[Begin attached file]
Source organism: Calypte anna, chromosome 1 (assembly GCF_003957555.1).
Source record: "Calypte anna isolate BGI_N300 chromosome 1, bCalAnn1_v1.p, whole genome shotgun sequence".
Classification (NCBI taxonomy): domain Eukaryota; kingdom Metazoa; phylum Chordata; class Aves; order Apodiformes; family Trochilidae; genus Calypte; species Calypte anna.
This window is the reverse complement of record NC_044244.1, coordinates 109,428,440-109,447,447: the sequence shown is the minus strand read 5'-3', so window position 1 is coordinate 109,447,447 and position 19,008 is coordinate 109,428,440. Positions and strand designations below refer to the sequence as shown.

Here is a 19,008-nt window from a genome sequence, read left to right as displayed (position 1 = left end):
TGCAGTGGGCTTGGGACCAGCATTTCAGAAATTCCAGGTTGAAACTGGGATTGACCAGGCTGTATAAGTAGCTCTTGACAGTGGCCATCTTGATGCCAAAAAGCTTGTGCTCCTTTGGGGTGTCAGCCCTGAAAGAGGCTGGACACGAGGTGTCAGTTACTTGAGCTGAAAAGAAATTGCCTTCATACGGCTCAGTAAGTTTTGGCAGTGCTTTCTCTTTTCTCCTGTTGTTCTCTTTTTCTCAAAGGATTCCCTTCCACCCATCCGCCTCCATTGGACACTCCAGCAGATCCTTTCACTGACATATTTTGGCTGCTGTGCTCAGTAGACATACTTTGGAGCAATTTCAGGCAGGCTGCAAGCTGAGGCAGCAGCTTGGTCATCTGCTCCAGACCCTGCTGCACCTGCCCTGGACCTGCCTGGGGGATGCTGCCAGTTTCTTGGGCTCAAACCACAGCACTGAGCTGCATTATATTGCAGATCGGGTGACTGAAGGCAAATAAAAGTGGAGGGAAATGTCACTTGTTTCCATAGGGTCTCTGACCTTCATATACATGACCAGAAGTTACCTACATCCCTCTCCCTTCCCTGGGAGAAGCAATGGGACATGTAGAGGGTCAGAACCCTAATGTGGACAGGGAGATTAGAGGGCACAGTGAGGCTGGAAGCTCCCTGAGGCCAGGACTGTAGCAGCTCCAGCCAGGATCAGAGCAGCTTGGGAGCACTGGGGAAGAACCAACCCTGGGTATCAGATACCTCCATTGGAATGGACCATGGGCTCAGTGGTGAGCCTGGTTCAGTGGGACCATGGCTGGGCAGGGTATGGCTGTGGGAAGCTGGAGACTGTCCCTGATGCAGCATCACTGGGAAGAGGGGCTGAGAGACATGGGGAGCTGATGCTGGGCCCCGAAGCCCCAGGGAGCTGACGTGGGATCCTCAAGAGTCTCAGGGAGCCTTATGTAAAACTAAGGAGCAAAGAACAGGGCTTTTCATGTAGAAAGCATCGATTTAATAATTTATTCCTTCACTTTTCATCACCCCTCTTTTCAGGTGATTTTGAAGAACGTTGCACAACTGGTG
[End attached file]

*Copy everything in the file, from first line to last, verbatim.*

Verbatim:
Source organism: Calypte anna, chromosome 1 (assembly GCF_003957555.1).
Source record: "Calypte anna isolate BGI_N300 chromosome 1, bCalAnn1_v1.p, whole genome shotgun sequence".
Classification (NCBI taxonomy): domain Eukaryota; kingdom Metazoa; phylum Chordata; class Aves; order Apodiformes; family Trochilidae; genus Calypte; species Calypte anna.
This window is the reverse complement of record NC_044244.1, coordinates 109,428,440-109,447,447: the sequence shown is the minus strand read 5'-3', so window position 1 is coordinate 109,447,447 and position 19,008 is coordinate 109,428,440. Positions and strand designations below refer to the sequence as shown.

Here is a 19,008-nt window from a genome sequence, read left to right as displayed (position 1 = left end):
TGCAGTGGGCTTGGGACCAGCATTTCAGAAATTCCAGGTTGAAACTGGGATTGACCAGGCTGTATAAGTAGCTCTTGACAGTGGCCATCTTGATGCCAAAAAGCTTGTGCTCCTTTGGGGTGTCAGCCCTGAAAGAGGCTGGACACGAGGTGTCAGTTACTTGAGCTGAAAAGAAATTGCCTTCATACGGCTCAGTAAGTTTTGGCAGTGCTTTCTCTTTTCTCCTGTTGTTCTCTTTTTCTCAAAGGATTCCCTTCCACCCATCCGCCTCCATTGGACACTCCAGCAGATCCTTTCACTGACATATTTTGGCTGCTGTGCTCAGTAGACATACTTTGGAGCAATTTCAGGCAGGCTGCAAGCTGAGGCAGCAGCTTGGTCATCTGCTCCAGACCCTGCTGCACCTGCCCTGGACCTGCCTGGGGGATGCTGCCAGTTTCTTGGGCTCAAACCACAGCACTGAGCTGCATTATATTGCAGATCGGGTGACTGAAGGCAAATAAAAGTGGAGGGAAATGTCACTTGTTTCCATAGGGTCTCTGACCTTCATATACATGACCAGAAGTTACCTACATCCCTCTCCCTTCCCTGGGAGAAGCAATGGGACATGTAGAGGGTCAGAACCCTAATGTGGACAGGGAGATTAGAGGGCACAGTGAGGCTGGAAGCTCCCTGAGGCCAGGACTGTAGCAGCTCCAGCCAGGATCAGAGCAGCTTGGGAGCACTGGGGAAGAACCAACCCTGGGTATCAGATACCTCCATTGGAATGGACCATGGGCTCAGTGGTGAGCCTGGTTCAGTGGGACCATGGCTGGGCAGGGTATGGCTGTGGGAAGCTGGAGACTGTCCCTGATGCAGCATCACTGGGAAGAGGGGCTGAGAGACATGGGGAGCTGATGCTGGGCCCCGAAGCCCCAGGGAGCTGACGTGGGATCCTCAAGAGTCTCAGGGAGCCTTATGTAAAACTAAGGAGCAAAGAACAGGGCTTTTCATGTAGAAAGCATCGATTTAATAATTTATTCCTTCACTTTTCATCACCCCTCTTTTCAGGTGATTTTGAAGAACGTTGCACAACTGGTG